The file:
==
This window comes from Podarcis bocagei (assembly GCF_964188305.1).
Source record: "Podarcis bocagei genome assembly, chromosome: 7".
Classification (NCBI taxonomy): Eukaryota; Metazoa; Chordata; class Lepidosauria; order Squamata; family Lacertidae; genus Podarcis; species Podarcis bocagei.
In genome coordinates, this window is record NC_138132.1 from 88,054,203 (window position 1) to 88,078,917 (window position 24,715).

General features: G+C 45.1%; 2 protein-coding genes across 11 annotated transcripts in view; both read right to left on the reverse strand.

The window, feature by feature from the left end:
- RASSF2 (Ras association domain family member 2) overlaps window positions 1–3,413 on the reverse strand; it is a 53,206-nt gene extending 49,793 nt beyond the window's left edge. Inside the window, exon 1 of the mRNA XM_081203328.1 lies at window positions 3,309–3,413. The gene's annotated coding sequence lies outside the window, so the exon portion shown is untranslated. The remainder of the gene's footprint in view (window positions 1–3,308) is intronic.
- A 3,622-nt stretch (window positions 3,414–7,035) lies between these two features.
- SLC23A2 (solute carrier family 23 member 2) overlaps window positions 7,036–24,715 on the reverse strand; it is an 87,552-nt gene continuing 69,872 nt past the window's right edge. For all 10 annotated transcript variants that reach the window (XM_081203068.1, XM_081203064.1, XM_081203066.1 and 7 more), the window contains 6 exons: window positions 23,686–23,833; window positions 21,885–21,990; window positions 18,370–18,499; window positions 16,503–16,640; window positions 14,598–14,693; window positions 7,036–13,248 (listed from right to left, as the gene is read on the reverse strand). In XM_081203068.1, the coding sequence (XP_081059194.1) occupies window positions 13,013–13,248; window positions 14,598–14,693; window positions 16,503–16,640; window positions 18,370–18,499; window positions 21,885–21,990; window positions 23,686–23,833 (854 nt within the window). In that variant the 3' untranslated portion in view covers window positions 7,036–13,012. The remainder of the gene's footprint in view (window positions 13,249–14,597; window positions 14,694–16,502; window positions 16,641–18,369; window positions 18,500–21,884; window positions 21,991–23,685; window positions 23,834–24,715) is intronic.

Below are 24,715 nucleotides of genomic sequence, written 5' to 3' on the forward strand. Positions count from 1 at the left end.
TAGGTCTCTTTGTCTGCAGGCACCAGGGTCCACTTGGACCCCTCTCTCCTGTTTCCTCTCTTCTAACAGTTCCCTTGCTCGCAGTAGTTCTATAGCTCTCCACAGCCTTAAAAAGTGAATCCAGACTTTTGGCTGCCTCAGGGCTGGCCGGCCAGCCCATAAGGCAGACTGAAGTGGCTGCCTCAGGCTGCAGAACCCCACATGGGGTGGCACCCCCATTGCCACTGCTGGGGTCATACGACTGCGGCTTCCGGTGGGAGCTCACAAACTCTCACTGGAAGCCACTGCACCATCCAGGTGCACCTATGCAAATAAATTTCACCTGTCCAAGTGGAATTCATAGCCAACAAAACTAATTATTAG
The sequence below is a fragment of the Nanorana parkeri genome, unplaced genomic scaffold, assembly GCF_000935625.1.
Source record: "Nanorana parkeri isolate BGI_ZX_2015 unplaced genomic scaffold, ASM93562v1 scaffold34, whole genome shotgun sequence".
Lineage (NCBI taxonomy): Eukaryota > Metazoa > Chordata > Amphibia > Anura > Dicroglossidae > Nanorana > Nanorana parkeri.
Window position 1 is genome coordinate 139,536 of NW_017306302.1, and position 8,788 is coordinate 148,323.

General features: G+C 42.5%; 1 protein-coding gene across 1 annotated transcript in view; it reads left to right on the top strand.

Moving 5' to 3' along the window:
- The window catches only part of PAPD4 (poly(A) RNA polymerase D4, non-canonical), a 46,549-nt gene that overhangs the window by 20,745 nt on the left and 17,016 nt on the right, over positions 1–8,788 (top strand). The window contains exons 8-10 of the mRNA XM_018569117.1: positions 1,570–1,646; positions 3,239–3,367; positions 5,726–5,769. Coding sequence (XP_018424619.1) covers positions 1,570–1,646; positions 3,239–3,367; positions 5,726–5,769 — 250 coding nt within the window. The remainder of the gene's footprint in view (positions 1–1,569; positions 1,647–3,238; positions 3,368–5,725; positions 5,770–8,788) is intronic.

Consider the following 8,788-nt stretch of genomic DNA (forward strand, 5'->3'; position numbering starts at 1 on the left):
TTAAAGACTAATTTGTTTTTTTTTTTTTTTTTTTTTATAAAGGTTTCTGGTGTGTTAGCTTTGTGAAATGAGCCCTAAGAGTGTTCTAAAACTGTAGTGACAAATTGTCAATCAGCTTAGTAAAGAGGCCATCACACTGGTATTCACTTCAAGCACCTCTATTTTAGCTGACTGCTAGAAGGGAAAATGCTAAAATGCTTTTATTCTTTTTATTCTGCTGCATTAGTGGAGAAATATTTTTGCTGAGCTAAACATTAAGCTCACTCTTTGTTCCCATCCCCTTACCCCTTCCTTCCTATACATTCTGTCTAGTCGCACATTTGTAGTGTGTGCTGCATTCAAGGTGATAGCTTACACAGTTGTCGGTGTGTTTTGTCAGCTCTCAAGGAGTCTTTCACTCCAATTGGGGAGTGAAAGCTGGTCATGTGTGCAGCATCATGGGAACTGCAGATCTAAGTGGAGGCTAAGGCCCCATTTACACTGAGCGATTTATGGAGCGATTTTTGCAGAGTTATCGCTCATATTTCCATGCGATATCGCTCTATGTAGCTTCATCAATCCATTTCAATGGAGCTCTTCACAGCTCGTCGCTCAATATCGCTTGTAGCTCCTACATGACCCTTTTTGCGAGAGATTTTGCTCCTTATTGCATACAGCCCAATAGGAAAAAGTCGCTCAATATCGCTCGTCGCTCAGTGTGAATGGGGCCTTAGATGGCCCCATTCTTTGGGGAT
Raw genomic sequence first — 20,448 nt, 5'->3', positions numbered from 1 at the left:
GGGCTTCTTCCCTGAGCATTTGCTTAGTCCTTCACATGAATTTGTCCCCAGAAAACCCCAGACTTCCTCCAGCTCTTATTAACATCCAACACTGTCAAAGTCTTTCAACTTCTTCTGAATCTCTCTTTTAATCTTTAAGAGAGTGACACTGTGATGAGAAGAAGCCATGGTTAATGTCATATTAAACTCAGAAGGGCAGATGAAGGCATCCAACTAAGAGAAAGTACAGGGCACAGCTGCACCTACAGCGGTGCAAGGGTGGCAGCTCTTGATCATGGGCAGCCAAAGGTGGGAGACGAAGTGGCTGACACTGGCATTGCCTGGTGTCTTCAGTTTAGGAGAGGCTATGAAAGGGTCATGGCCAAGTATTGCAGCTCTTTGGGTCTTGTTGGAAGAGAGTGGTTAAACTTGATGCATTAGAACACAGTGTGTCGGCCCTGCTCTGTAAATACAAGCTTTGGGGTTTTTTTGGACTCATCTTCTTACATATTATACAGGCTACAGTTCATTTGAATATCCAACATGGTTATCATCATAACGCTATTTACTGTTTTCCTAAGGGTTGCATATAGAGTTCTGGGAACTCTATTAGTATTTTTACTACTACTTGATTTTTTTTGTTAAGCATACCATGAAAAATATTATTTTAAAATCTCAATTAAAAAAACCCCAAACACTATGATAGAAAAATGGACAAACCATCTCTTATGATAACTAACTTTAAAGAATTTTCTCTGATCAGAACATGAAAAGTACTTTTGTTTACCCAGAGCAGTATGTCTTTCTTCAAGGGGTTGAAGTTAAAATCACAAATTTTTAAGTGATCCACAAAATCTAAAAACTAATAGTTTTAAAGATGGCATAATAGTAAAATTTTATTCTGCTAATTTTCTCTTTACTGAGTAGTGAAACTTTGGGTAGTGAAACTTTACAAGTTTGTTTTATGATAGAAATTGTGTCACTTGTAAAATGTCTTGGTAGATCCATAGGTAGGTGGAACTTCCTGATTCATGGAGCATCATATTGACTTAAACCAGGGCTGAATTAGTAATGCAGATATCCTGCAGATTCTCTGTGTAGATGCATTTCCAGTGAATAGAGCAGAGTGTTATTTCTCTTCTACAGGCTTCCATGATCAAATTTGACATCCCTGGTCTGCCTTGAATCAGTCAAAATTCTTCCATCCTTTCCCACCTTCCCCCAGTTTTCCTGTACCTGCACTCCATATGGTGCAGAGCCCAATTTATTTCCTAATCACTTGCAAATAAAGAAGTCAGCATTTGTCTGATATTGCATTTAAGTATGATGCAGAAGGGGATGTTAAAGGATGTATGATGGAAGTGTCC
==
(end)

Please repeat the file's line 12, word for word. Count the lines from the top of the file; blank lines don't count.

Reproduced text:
The sequence below is a fragment of the Nanorana parkeri genome, unplaced genomic scaffold, assembly GCF_000935625.1.